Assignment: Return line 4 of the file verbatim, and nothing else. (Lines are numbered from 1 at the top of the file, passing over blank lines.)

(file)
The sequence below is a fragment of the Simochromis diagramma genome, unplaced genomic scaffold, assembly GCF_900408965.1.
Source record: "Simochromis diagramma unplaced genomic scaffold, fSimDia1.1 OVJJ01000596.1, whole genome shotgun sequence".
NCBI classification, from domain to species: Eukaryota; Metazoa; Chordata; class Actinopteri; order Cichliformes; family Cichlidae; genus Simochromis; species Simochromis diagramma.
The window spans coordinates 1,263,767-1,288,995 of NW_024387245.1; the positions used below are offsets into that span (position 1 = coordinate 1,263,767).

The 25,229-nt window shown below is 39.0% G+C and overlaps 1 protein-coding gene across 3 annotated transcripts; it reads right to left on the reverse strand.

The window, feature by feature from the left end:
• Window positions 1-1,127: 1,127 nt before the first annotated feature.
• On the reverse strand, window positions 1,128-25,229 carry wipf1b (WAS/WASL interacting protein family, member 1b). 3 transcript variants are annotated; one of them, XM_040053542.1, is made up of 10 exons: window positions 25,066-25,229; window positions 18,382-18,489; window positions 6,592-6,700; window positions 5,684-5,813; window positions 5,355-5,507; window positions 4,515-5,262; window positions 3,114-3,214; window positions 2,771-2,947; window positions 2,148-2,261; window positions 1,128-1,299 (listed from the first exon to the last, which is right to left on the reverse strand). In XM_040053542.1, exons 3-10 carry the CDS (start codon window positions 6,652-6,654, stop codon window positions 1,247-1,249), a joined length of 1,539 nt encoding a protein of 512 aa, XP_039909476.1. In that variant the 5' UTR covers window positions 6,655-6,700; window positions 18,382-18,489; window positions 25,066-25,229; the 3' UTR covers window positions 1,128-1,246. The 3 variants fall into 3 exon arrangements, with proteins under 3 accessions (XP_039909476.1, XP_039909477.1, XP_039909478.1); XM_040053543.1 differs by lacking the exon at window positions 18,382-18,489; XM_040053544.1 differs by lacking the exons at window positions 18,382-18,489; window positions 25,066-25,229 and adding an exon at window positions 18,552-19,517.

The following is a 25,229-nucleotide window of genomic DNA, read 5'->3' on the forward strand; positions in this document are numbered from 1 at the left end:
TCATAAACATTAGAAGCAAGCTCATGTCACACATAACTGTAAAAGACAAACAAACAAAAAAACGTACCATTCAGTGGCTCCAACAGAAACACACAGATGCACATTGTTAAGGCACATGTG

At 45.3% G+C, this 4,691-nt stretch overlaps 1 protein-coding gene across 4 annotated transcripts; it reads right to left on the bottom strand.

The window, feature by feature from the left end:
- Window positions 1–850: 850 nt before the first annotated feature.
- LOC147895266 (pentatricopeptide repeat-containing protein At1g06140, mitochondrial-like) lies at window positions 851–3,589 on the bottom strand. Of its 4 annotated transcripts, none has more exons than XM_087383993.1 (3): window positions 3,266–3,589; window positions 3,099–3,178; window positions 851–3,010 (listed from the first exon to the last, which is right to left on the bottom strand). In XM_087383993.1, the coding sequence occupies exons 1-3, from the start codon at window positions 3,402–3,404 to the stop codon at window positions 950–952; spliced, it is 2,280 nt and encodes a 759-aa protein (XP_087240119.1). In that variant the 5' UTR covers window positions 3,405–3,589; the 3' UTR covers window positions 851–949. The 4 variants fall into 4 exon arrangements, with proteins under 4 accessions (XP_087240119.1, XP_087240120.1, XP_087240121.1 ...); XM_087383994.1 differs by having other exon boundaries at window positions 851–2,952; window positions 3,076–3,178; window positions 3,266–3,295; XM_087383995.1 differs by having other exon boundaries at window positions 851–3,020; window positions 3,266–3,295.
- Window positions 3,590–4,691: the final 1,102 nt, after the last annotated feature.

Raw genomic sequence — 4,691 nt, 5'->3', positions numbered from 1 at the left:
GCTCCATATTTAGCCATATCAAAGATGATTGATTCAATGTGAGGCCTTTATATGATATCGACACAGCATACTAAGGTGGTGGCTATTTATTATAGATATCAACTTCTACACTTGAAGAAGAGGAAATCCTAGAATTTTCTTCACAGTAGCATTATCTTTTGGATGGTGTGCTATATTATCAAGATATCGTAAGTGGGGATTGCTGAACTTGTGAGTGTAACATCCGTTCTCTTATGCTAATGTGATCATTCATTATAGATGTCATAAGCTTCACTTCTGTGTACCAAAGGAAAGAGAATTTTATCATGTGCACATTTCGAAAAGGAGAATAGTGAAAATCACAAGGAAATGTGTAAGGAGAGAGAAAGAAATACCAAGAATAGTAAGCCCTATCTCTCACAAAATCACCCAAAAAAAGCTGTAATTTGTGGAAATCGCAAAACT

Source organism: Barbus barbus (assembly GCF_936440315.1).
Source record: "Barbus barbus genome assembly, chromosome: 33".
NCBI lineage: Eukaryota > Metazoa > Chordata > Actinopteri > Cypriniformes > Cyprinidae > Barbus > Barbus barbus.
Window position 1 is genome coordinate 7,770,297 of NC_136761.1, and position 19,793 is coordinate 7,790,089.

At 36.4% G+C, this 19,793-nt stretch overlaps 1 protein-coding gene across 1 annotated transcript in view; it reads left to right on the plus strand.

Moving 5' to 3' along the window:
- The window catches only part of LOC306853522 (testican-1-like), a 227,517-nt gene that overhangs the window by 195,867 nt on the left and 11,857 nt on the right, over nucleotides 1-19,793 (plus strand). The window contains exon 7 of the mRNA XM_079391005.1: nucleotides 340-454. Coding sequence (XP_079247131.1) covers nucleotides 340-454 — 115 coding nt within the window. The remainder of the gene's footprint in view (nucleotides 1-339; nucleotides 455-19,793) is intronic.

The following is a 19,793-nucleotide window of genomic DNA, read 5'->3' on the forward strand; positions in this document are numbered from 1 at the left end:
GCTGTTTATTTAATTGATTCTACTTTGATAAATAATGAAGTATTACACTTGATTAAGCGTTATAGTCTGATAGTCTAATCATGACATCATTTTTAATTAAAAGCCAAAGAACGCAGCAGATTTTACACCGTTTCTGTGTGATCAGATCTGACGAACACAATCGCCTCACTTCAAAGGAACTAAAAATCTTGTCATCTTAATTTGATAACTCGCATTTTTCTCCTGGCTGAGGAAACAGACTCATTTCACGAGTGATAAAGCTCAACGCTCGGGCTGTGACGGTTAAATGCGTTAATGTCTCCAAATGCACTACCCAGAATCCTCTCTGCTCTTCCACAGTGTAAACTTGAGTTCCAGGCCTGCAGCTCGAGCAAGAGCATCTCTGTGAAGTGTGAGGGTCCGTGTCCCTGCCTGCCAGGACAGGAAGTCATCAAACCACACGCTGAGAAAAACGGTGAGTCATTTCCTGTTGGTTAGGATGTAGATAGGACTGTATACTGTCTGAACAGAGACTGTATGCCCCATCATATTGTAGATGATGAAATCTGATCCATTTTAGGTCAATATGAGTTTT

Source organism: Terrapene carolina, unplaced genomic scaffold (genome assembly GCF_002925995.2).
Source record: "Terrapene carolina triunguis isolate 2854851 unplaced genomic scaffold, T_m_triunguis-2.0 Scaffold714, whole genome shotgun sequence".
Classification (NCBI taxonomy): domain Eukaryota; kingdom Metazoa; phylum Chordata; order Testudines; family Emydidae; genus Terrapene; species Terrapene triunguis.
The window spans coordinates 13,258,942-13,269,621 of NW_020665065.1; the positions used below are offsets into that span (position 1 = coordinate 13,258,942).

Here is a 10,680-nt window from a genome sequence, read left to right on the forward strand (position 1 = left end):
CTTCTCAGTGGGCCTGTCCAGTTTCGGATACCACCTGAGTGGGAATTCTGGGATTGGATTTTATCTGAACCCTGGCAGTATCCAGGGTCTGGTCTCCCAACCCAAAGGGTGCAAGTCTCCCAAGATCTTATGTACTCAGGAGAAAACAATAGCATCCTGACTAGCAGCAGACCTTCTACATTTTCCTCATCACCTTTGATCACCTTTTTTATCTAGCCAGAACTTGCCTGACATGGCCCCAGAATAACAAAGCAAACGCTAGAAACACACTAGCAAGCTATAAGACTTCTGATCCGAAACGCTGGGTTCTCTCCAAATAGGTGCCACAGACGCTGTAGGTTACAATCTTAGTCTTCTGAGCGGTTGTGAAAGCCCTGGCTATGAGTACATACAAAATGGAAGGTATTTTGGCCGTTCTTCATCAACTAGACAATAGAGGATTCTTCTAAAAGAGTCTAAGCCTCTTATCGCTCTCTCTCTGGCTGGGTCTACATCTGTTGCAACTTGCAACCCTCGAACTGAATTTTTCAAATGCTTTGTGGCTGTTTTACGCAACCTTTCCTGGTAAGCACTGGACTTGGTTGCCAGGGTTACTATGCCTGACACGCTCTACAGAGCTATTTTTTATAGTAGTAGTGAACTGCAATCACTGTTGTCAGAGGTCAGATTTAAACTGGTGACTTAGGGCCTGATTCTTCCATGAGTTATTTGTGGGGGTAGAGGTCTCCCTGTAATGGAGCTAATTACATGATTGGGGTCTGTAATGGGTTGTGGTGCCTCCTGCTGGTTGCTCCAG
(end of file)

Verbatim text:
The window spans coordinates 1,263,767-1,288,995 of NW_024387245.1; the positions used below are offsets into that span (position 1 = coordinate 1,263,767).